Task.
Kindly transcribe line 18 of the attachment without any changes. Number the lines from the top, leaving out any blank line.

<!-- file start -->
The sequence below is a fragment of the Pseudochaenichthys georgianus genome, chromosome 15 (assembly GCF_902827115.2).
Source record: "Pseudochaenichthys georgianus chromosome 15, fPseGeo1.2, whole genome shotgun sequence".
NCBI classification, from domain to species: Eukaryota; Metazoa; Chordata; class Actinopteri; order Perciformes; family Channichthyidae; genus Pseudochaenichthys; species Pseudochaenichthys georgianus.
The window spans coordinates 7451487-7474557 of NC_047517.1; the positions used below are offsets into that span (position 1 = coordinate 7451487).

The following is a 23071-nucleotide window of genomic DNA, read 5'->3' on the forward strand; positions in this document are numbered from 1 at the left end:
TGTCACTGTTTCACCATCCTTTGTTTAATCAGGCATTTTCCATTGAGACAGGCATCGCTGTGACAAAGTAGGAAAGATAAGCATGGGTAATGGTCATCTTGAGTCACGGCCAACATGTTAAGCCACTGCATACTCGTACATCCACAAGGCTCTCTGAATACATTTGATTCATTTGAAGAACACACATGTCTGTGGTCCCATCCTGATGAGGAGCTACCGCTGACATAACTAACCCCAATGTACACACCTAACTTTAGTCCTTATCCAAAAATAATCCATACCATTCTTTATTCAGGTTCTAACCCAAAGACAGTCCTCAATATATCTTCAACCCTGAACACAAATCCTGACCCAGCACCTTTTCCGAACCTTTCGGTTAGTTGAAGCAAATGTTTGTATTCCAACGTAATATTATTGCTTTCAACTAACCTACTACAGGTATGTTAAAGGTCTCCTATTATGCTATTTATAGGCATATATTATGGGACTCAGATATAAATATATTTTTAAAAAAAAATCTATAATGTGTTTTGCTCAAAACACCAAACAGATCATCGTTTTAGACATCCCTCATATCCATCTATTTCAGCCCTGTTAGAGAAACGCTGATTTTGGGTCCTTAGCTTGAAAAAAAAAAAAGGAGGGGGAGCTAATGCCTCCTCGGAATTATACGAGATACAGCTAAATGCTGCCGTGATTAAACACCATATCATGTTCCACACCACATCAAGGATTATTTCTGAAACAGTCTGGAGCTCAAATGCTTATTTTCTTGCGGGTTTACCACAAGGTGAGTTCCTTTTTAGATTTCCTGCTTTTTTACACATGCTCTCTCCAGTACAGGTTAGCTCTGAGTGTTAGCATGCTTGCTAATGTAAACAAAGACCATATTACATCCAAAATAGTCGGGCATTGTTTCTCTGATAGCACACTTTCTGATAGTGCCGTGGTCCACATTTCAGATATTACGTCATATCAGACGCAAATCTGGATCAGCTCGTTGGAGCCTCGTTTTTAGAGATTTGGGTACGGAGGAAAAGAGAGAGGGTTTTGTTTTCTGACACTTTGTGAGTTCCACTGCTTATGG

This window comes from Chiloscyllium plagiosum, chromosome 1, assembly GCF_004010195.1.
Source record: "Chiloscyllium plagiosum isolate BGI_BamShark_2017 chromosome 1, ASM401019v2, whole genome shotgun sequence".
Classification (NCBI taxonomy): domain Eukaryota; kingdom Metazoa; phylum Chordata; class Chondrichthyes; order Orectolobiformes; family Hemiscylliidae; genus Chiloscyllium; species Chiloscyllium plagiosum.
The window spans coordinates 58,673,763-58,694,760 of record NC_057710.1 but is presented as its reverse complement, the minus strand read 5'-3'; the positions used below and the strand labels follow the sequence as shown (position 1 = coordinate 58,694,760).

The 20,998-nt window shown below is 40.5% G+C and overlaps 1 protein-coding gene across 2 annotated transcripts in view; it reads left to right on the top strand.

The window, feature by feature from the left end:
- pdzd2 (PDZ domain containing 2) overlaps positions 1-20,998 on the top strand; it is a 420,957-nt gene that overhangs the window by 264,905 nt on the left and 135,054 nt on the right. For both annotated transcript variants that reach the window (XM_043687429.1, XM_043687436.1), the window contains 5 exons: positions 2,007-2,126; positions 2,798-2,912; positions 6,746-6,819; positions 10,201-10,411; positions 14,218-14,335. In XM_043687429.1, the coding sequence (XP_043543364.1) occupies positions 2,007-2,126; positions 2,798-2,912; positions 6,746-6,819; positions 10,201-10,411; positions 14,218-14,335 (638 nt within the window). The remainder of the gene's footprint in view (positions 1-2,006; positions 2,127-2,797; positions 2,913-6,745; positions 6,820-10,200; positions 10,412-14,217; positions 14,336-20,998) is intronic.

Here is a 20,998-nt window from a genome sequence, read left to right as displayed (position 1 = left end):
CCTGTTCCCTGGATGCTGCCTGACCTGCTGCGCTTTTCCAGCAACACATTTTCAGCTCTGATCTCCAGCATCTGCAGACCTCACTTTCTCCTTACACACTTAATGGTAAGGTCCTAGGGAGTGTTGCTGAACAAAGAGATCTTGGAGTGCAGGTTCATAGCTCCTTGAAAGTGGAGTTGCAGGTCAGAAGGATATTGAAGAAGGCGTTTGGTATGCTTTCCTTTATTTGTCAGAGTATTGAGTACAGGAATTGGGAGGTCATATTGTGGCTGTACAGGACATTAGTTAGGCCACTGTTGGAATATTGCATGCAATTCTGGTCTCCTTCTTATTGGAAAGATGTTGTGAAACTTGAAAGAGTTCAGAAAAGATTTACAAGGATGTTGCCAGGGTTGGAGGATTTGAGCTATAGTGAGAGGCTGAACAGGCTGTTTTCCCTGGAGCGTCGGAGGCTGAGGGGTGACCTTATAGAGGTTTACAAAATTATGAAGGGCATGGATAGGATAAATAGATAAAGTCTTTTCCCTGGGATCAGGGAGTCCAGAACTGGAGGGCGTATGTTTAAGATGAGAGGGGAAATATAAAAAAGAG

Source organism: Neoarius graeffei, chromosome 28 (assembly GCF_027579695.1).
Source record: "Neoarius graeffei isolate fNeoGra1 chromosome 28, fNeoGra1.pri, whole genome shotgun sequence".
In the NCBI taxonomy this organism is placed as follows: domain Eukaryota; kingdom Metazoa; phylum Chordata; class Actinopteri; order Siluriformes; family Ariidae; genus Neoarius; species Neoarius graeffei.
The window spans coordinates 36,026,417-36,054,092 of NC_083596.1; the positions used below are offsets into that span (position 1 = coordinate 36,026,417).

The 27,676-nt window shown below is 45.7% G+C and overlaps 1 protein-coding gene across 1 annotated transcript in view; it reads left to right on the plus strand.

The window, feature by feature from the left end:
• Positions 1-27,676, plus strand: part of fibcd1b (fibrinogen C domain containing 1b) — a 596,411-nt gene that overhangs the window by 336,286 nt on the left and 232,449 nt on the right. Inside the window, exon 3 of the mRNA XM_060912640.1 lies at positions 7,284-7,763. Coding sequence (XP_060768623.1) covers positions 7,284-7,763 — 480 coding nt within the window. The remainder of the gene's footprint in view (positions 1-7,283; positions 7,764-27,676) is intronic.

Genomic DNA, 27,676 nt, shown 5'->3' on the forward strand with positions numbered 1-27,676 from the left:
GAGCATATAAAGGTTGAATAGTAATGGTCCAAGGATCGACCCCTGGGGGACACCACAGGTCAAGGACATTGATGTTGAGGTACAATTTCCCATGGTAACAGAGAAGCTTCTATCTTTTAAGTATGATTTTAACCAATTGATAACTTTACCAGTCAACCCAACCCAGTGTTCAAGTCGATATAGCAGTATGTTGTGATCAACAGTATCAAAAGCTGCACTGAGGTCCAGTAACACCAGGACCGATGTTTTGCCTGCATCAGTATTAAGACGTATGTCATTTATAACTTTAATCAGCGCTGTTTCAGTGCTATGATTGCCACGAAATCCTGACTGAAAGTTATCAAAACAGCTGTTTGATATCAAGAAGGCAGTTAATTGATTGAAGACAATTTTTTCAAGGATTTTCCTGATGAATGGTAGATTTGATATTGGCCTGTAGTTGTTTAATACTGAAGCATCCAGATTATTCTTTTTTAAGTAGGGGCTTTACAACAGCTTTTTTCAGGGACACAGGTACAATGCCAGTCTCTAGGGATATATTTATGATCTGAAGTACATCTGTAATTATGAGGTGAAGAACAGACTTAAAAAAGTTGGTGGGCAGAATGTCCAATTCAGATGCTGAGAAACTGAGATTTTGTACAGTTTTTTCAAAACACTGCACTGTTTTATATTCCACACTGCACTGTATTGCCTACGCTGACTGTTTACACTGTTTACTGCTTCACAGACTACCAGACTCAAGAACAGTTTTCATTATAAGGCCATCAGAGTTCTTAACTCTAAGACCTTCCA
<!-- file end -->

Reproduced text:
In the NCBI taxonomy this organism is placed as follows: domain Eukaryota; kingdom Metazoa; phylum Chordata; class Actinopteri; order Siluriformes; family Ariidae; genus Neoarius; species Neoarius graeffei.